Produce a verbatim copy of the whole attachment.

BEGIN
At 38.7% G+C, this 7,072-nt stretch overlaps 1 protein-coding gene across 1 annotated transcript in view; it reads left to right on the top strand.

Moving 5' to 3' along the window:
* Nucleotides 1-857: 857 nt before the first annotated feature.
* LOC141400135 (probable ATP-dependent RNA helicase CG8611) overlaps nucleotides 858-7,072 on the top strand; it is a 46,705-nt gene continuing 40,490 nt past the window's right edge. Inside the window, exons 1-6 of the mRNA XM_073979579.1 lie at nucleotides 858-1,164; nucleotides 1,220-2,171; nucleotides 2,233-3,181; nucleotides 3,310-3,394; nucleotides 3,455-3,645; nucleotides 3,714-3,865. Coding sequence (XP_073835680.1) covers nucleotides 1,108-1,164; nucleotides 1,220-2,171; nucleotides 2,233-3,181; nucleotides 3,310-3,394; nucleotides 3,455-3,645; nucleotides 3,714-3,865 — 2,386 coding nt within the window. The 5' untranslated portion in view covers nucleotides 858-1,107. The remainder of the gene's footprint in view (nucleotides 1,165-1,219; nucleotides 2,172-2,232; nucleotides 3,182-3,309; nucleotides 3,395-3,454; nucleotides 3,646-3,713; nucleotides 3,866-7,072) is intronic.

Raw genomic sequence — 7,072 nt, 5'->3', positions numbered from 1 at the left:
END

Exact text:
At 38.7% G+C, this 7,072-nt stretch overlaps 1 protein-coding gene across 1 annotated transcript in view; it reads left to right on the top strand.

Moving 5' to 3' along the window:
* Nucleotides 1-857: 857 nt before the first annotated feature.
* LOC141400135 (probable ATP-dependent RNA helicase CG8611) overlaps nucleotides 858-7,072 on the top strand; it is a 46,705-nt gene continuing 40,490 nt past the window's right edge. Inside the window, exons 1-6 of the mRNA XM_073979579.1 lie at nucleotides 858-1,164; nucleotides 1,220-2,171; nucleotides 2,233-3,181; nucleotides 3,310-3,394; nucleotides 3,455-3,645; nucleotides 3,714-3,865. Coding sequence (XP_073835680.1) covers nucleotides 1,108-1,164; nucleotides 1,220-2,171; nucleotides 2,233-3,181; nucleotides 3,310-3,394; nucleotides 3,455-3,645; nucleotides 3,714-3,865 — 2,386 coding nt within the window. The 5' untranslated portion in view covers nucleotides 858-1,107. The remainder of the gene's footprint in view (nucleotides 1,165-1,219; nucleotides 2,172-2,232; nucleotides 3,182-3,309; nucleotides 3,395-3,454; nucleotides 3,646-3,713; nucleotides 3,866-7,072) is intronic.

Raw genomic sequence — 7,072 nt, 5'->3', positions numbered from 1 at the left: